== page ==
John Skipper Column: HRC wasn’t singled out for scrutiny

2013-02-11T00:01:00Z 2014-10-20T14:46:59Z John Skipper Column: HRC wasn’t singled out for scrutinyBy John Skipper Mason City Globe Gazette
February 11, 2013 12:01 am  • 

The City Council is proposing to cut the Human Rights Commission budget from $143,000 to $15,000 next year.

That’s one of those “on the one hand, on the other hand” situations.

On the one hand, that’s a whale of a cut by anyone’s standards.

On the other hand,it puts the Mason City HRC budget pretty much in line with HRC budgets in other cities our size.

Whether the reduction is a good idea or bad idea will be kicked around for quite a while and voters will have a chance to register their opinion on the wisdom of it when the mayor and three council members are up for election in November.

But it would be a hard argument to make that the Human Rights Commission has been singled out for scrutiny.

Try telling that to workers in the city’s Sanitation Department. Many of them felt like their jobs were in limbo while the council considered establishing a “managed competition” plan last summer.

That would have allowed private haulers to bid on providing garbage pickup in Mason City and possibly eliminate city jobs. The city’s Sanitation Department would have also been allowed to bid.

The council gave it a “test flight” by soliciting bids and eventually dropped the idea, apparently realizing the city’s services were the best bang for the buck.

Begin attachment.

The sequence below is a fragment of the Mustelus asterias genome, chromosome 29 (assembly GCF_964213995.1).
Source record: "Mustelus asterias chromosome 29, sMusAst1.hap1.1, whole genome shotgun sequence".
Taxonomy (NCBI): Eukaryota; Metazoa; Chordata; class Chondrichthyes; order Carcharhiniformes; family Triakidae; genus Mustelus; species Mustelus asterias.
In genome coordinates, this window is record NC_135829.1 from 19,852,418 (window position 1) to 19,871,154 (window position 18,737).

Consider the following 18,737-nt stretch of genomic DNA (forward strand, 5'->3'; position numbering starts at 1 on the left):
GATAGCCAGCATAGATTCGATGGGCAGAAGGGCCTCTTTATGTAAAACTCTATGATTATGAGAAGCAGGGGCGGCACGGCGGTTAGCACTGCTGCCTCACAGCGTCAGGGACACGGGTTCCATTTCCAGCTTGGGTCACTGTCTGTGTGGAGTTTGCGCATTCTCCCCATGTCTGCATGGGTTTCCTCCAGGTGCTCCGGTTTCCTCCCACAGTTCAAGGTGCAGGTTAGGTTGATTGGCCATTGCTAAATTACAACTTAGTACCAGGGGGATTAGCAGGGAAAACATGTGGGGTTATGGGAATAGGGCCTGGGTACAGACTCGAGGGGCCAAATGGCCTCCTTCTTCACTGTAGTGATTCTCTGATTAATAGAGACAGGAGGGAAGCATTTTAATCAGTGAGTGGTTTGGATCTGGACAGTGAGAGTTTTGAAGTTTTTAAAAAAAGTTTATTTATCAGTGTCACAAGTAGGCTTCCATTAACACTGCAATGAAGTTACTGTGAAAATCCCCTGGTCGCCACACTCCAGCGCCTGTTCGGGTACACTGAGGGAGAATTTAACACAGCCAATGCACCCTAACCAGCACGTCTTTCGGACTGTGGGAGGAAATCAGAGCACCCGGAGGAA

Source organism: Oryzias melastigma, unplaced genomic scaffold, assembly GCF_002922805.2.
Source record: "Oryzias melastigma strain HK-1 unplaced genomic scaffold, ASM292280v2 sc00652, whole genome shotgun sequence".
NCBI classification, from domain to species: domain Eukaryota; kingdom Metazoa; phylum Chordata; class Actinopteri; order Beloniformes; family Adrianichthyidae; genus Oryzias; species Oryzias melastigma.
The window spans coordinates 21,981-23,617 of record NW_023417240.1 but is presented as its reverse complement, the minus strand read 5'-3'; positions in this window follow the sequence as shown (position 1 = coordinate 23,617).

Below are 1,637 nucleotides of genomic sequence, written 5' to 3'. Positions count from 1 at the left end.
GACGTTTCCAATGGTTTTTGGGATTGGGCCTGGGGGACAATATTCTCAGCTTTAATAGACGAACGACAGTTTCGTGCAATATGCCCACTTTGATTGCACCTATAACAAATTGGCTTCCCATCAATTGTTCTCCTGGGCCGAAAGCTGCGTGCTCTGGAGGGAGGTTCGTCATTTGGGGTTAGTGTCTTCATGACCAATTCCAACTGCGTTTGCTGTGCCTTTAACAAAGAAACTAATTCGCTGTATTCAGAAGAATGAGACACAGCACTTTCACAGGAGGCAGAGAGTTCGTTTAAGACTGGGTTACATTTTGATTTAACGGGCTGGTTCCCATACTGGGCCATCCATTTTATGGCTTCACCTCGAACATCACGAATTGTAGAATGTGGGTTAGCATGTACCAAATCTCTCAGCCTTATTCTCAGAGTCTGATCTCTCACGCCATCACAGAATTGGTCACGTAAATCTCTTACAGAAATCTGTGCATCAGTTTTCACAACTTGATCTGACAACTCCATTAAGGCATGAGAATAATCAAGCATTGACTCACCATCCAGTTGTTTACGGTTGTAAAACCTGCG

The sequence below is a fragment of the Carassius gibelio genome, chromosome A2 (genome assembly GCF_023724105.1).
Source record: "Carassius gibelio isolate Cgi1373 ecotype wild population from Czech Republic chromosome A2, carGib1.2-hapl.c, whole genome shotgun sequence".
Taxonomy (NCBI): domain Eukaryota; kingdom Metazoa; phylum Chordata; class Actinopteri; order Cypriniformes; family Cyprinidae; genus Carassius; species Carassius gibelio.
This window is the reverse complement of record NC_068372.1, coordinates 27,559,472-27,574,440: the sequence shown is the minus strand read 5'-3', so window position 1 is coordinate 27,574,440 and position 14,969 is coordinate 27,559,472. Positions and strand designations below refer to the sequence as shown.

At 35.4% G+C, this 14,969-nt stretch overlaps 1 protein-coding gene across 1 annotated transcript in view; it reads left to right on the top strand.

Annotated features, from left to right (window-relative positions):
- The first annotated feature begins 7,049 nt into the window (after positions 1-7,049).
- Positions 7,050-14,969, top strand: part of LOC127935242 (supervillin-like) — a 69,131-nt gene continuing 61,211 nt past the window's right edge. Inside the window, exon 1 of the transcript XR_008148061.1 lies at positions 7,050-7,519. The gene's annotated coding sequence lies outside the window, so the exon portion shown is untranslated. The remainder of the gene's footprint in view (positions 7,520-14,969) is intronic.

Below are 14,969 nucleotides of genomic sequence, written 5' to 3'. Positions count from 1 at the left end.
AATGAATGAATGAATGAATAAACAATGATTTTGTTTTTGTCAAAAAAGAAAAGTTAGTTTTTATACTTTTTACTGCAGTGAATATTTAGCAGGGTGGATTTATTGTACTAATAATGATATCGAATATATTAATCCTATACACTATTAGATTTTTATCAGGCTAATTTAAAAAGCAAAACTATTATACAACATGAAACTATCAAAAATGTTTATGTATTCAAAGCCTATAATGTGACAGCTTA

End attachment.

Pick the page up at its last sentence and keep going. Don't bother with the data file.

The council also looked into the idea of changing the work hours of Mason City firefighters, thinking that shorter work shifts would bring more efficiencies to the department and perhaps save money.

That idea was put on the shelf when research was produced that showed the changes probably wouldn’t bring about the desired results.

This year’s budget considerations included what could have been major changes at the public library, including closing the Commons, the archives and the Mason City Room.

None of those ideas rose to the level of serious discussion, but they were on the drawing board, as were possible cuts in personnel to the police and fire departments.

In the end, the council opted to make the biggest cut to the Human Rights Commission.

But other department heads will tell you the HRC was not the only one facing the scalpel.

Reach John Skipper at 421-0537 or john.skipper

Copyright 2015 Mason City Globe Gazette. All rights reserved. This material may not be published, broadcast, rewritten or redistributed.

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